The Outer Bits: Maximizing Peels, Shells, Husks, Rinds

Egg Shells and Avocado Peels: What to Do With ThemSome of the best tools in the kitchen are the kind you won’t find on store shelves. And since we’re feeling a little eco-happy this week at the Chef’s Table, we thought we’d lend the spotlight to an often overlooked implement: I call them “outer bits,” the rinds, peels, husks, and shells we peel or crack away and all too often stuff straight in the trash can.

One great habit for an eco-conscious kitchen is putting every part of your foodstuffs you can to use. It takes a little foresight and innovation to find creative ways to use things you usually consider waste, but once you’ve got them on your radar, you’ll be surprised at how many uses you’ll find for things like tea leaves, juiced citrus, and, of course, the outer bits. Here’s just a few:

  • The rinds of fruit and vegetables can be great cooking and presentation vehicles. We put this idea to practice this with our Avocado Baked Eggs with Lemon Butter. Other examples are twice-baked potatoes and the coastal cocktails you often see served up in coconut shells. Here’s a shot of the coconut shrimp at my favorite Mexi-Indo fusion joint back in Mexico, which was served in a pineapple rind with lots of flesh still on it, so that every bite had bits of the fresh fruit.

  • Who knew you could do oh-so-much with used, cleaned, and/or hollowed out eggshells? The Daily Green has a fantastic post with several uses for eggshells, including using them to shape (and serve) chocolates, dissolving them in apple cider vinegar as topical skin irritation relief, and filling them with potting mix (and lining them up in the used carton) to plant seedlings or root cuttings.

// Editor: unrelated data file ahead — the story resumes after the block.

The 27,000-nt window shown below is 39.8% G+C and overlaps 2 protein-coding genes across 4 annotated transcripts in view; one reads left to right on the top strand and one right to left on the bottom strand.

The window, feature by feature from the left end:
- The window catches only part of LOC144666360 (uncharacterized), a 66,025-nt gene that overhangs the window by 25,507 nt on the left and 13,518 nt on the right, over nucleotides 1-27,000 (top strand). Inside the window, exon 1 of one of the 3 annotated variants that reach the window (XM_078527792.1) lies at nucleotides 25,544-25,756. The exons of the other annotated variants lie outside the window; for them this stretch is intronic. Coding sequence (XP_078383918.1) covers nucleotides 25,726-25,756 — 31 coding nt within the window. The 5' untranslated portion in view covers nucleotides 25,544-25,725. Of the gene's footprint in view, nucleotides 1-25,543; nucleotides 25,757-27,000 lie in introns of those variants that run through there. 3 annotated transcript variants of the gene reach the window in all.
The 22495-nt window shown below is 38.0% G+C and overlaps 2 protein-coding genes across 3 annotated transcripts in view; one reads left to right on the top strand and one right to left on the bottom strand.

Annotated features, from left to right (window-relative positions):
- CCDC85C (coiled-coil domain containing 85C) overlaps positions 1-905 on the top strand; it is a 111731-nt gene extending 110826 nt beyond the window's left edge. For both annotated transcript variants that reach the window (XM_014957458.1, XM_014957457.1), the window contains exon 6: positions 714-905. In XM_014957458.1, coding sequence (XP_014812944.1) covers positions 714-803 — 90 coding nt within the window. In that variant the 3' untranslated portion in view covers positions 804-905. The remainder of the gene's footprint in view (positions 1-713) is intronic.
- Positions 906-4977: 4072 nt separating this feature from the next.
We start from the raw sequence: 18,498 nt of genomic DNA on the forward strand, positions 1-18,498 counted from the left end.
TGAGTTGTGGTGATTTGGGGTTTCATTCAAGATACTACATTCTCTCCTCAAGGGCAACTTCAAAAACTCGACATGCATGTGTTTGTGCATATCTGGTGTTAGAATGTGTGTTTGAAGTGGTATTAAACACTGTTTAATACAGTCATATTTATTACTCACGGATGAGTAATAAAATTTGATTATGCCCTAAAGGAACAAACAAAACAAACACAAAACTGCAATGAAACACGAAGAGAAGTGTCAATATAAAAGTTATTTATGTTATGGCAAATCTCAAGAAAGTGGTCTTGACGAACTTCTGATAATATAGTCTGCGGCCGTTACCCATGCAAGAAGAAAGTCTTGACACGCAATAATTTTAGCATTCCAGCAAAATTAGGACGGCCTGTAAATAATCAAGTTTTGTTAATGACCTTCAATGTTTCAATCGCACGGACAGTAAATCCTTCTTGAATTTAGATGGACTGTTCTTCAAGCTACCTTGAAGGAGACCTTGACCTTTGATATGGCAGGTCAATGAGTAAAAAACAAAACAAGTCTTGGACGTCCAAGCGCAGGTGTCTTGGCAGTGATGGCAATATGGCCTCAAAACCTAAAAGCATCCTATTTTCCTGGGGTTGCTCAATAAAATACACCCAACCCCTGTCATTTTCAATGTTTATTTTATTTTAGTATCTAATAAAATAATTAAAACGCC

• Banana leaves and corn husks make great material for steaming or baking in, such as in the preparation of tamales, sticky rice, Phillipino bibingka cake, and dishes in the pibil style (like cochinita pibil). They’re also often used for presentation, whether the dish was prepared within them or not. Here’s a chicken and vegetable mole served corn husk-and-wine glass style by Chef Alexandra Gomez Arriaga at the 2011 Latin American Food Show.

  • Vegetable peels (along with other random outer bits cut from onions, garlic, etc. while prepping a meal) can be thrown into a stockpot and boiled with water, other veggie scraps, and optionally bones, shells, or spices to make homemade stock.
  • Citrus rinds of course make for fantastic flavoring when zested into sauces, dressings, frosting or glaze, oatmeal, and rice pudding. Some rinds like orange and watermelon are themselves candied or pickled, respectively, for tasty treats.

Next time you go to pitch your peels, take a few minutes to research how you might be able to put them to use, or dream up your own new outer bit strategies.